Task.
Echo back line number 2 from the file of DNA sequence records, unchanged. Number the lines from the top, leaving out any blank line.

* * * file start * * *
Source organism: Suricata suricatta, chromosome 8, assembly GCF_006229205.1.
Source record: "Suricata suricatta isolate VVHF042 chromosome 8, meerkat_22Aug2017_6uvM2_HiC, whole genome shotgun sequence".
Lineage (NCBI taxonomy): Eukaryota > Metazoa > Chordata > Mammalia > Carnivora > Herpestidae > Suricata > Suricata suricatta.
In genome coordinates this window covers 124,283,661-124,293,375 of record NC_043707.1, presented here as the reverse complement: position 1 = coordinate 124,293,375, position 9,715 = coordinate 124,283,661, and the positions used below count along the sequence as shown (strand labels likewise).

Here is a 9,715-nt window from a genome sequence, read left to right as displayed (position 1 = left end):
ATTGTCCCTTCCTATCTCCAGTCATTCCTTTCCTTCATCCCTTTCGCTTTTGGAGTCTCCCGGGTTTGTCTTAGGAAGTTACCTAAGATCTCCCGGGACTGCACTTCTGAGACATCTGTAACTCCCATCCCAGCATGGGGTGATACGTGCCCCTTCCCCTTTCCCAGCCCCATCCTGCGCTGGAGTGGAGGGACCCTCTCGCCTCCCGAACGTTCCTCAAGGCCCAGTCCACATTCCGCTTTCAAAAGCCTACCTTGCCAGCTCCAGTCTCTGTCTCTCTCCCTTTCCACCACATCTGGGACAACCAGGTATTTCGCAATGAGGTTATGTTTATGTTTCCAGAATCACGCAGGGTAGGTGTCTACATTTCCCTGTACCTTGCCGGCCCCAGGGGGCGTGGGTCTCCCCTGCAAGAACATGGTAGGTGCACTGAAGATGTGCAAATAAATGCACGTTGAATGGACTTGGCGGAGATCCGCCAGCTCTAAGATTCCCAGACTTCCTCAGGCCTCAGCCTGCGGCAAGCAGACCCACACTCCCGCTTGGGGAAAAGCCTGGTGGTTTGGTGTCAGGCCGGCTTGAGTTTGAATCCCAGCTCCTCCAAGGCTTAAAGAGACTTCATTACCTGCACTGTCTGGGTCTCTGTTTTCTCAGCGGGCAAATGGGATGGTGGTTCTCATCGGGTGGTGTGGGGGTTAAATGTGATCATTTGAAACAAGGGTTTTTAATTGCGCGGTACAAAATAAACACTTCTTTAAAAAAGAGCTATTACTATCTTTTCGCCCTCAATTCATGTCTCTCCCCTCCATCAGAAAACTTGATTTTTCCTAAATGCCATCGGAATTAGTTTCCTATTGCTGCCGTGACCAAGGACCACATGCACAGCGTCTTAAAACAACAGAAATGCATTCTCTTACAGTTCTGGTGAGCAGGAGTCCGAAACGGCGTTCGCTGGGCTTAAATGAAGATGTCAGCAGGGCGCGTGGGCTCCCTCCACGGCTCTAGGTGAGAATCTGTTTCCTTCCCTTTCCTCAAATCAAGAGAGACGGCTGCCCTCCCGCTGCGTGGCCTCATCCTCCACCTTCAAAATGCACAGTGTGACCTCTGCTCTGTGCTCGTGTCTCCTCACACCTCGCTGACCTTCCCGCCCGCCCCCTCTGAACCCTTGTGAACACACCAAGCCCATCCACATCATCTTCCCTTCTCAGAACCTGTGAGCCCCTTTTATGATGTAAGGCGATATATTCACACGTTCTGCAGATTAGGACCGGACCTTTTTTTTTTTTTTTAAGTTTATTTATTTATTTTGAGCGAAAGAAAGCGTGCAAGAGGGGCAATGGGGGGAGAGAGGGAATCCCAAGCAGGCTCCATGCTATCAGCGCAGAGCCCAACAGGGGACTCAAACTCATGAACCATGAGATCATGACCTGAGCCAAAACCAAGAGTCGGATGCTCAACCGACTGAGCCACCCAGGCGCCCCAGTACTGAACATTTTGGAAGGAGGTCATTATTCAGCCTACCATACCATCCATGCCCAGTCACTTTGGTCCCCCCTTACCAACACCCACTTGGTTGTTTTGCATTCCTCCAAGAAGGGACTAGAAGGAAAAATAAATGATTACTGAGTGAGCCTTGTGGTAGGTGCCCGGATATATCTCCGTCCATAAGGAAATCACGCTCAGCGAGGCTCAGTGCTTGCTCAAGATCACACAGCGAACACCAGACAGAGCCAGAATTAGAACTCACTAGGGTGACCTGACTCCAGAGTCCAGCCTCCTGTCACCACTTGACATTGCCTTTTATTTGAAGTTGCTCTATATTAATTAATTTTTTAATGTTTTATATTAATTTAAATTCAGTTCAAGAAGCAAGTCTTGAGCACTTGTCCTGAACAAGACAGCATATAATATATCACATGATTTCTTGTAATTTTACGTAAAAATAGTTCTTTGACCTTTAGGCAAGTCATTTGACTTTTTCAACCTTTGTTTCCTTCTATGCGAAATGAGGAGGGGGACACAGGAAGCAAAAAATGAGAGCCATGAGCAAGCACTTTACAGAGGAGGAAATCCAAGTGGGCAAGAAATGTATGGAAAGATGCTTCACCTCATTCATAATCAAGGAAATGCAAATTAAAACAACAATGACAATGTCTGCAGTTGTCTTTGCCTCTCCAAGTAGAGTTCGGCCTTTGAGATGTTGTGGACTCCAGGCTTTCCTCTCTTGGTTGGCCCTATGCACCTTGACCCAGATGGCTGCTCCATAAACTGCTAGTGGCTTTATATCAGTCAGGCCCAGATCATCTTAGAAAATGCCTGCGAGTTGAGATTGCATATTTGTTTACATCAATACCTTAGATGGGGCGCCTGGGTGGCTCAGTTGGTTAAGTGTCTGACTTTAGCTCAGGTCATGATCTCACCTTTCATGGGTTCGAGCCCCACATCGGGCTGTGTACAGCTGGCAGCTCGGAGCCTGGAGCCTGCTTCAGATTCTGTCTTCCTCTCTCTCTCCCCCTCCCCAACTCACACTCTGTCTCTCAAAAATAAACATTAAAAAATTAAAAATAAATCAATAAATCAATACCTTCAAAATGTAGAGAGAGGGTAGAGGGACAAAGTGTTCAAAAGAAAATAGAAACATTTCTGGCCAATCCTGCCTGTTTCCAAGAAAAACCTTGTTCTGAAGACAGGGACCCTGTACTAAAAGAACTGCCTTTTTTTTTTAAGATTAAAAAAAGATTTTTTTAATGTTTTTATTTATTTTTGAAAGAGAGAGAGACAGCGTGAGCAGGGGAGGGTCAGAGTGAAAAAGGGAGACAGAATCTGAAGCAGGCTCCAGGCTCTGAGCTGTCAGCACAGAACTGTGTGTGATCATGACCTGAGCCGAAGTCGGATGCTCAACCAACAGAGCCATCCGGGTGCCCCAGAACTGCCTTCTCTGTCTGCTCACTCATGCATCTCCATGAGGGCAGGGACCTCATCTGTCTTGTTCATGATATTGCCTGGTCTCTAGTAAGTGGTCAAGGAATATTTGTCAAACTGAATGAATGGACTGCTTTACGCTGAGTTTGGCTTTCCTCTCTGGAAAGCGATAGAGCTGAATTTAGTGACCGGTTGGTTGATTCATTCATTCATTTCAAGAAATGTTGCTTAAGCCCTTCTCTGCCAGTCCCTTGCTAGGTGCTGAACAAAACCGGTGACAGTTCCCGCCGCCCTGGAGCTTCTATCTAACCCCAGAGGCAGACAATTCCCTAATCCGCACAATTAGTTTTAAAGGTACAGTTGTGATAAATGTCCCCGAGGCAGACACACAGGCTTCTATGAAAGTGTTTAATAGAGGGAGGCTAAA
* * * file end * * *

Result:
Source record: "Suricata suricatta isolate VVHF042 chromosome 8, meerkat_22Aug2017_6uvM2_HiC, whole genome shotgun sequence".